Your beepalace will allow you to get very close to the fascinating world of the solitary bee – a bee that can be 80 times more productive than a honey bee, plus it doesn’t sting or swarm – a benign, hard working creature that we need to sustain our world.

We hope you enjoy your gift and that if you are unfamiliar with this aspect of the natural world you will be stimulated to find out more about it and to encourage the education of others. We hope also that you will use it as it is also intended, as an eye catching piece of garden architecture.

We will close for Christmas until mid January and would like to wish everyone a very  Merry Christmas and a Happy and Peaceful New Year!beepalace in ivy Christmas gift webbeepalace in ivy Christmas gift web

 

 

 

 

“Creativity + iterative development = innovation” – J Dyson

September 16th, 2015

Summer is still with us but the presence of Autumn is all around. The changing of the colours begins to mute the delightful backdrop of the South Downs. Mists but no mellow fruitfulness just yet. How lucky indeed to be able to enjoy this transition.

In a previous life I ran a commercial service based business, or should I say, I ran and ran and ran. I ran quite often just to stay in the same place. Nothing in commerce  stays at the same level. It either improves through action or deteriorates through lack of it. The “iterative” process of development is vital to success. So we are looking at ways of improving the beepalace. New ideas on how the nesting tubes are fixed and new ideas on materials, as well as new products. This should translate into modifications to the beepalace and innovations that will be of interest to current owners and future ones.

 

beepalaces on table - diameter considerations New potters providing terracotta sample

Above: technical work on the nesting tubes and a sample beepalace in terracotta.

At a recent event where we were displaying the beepalace I was asked by a very knowledgeable wild life expert how the show was going. Not bad, I said, I’m talking to a lot of people but we haven’t sold that many beepalaces. Think of all the good you are doing, he replied. Oh yes, I said, we’ll have a great mailing list by the end of the day. No, not that he said, think of all the people you are educating about how important solitary bees are as pollinators. Talk about solitary! Sometimes the commercial and higher minded edges can blur. A salutary lesson!

In this blog, it isn’t appropriate to dwell, pontificate, make judgements on the plight of the thousands of refugees fleeing their homes and countries. Whilst I count myself very fortunate not to be one of them I hope I will do enough to make some difference to some of them.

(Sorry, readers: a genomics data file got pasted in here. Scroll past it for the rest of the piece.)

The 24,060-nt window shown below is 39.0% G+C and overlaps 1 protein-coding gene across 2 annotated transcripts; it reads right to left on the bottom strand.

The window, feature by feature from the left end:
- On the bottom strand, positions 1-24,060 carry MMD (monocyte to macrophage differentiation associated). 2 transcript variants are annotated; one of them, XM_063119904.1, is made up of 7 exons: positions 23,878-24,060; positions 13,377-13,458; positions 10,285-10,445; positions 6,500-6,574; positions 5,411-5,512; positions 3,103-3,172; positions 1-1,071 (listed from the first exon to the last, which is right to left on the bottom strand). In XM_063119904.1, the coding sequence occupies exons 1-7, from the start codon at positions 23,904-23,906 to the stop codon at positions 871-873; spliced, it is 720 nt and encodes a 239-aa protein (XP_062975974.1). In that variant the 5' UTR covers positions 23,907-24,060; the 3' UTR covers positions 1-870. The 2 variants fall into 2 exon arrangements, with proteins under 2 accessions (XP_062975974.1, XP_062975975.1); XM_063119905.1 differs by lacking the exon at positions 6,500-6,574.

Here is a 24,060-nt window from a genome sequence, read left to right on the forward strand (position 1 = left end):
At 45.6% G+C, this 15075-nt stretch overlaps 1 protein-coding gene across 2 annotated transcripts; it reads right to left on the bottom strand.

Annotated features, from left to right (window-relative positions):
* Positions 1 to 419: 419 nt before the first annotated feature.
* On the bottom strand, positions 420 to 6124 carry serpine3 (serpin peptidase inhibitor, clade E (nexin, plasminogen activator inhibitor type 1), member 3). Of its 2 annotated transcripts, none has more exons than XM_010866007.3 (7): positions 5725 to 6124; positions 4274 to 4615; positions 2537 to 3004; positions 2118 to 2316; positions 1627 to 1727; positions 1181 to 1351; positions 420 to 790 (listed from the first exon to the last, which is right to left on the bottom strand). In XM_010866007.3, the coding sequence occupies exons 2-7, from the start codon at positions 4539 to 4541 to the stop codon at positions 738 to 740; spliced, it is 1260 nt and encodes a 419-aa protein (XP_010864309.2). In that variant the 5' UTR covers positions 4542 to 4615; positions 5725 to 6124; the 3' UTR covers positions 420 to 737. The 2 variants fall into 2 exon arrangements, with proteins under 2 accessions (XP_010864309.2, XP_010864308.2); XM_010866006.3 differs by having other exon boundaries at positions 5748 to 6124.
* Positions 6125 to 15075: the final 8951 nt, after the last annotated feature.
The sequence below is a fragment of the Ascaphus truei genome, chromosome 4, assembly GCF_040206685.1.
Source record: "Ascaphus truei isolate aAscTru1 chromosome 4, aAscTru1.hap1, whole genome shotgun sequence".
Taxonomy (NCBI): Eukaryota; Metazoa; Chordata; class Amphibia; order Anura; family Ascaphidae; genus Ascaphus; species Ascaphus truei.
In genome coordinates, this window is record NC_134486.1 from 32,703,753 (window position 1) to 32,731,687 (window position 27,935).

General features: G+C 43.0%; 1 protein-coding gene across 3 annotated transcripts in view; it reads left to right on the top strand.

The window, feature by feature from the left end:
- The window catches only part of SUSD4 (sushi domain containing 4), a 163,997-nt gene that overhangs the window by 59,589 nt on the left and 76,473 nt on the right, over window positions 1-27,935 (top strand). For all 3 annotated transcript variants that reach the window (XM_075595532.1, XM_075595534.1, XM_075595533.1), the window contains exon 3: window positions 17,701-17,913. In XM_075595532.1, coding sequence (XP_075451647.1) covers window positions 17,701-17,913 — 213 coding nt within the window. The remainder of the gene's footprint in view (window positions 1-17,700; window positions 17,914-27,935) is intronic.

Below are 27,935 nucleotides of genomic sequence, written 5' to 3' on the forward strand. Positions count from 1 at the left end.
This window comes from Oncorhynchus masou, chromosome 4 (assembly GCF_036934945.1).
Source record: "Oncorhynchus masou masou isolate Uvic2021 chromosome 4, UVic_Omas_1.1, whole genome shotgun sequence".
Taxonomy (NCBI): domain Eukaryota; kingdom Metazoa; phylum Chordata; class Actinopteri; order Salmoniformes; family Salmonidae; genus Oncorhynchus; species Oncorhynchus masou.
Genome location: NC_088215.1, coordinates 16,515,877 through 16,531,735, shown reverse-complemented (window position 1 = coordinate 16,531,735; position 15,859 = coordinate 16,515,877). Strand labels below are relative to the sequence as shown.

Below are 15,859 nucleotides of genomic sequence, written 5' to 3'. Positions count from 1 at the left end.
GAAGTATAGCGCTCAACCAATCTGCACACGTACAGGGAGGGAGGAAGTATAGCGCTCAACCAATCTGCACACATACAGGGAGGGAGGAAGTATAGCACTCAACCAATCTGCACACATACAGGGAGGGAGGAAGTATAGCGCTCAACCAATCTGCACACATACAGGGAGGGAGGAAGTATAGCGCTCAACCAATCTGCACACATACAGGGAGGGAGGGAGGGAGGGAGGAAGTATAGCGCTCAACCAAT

“Be in your pleasures like the flowers and the bees…”

July 31st, 2015

It feels like the summer is over and it is only the end of July. Such is the British climate. But it has been a great year for our bees so far and the solitary bee seems to have been very active from what we have seen and heard.

Probably the worst thing to happen for pollinators in general recently is the lifting of the ban on using neonicotinoids to spray Rapeseed. This has been done against the advice of the experts and just as Parliament closed for the summer. A bit cynical! A lot of people are very angry and upset by this. No doubt David Cameron and Liz Truss (Environment Minister) will reflect on this over the summer depending upon the back lash; but to say we have to “follow the science” when the anecdotal evidence seems so clear that harmful sprays are devastating to essential pollinators is a tad disingenuous!  I’ve said before that this will run and run.I wouldn’t want the farmers livelihoods undermined- there must be a middle way.

We have had a lot of very positive and encouraging feedback from beepalace owners. Not everyone has had success but a large number have. We say to those who haven’t that it can take a year for the bees to start nesting but also check the beepalace is in an optimal position – south facing and 4 to 6 feet from the ground. Plant lots of pollinator friendly herbs and flowers and be patient!

The beepalace will be very busy towards the end of the year when we will be attending Fairs at The Weald and Downland Open Air Museum, Stansted Park, The Chelsea Physic Garden and Petersfield. If you follow us on Facebook you can track our progress.

Here are some recent images of beepalace action – if you haven’t watched these solitary bees making their nests you are missing something quite wonderful!

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A leafcutter bee finishes off its nest with some neatly cut roseleaf.

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A lime beepalace occupied by mason bees.

 

Oh by the way it was Kahlil Gibran quoted in the header.

Thanks for reading this.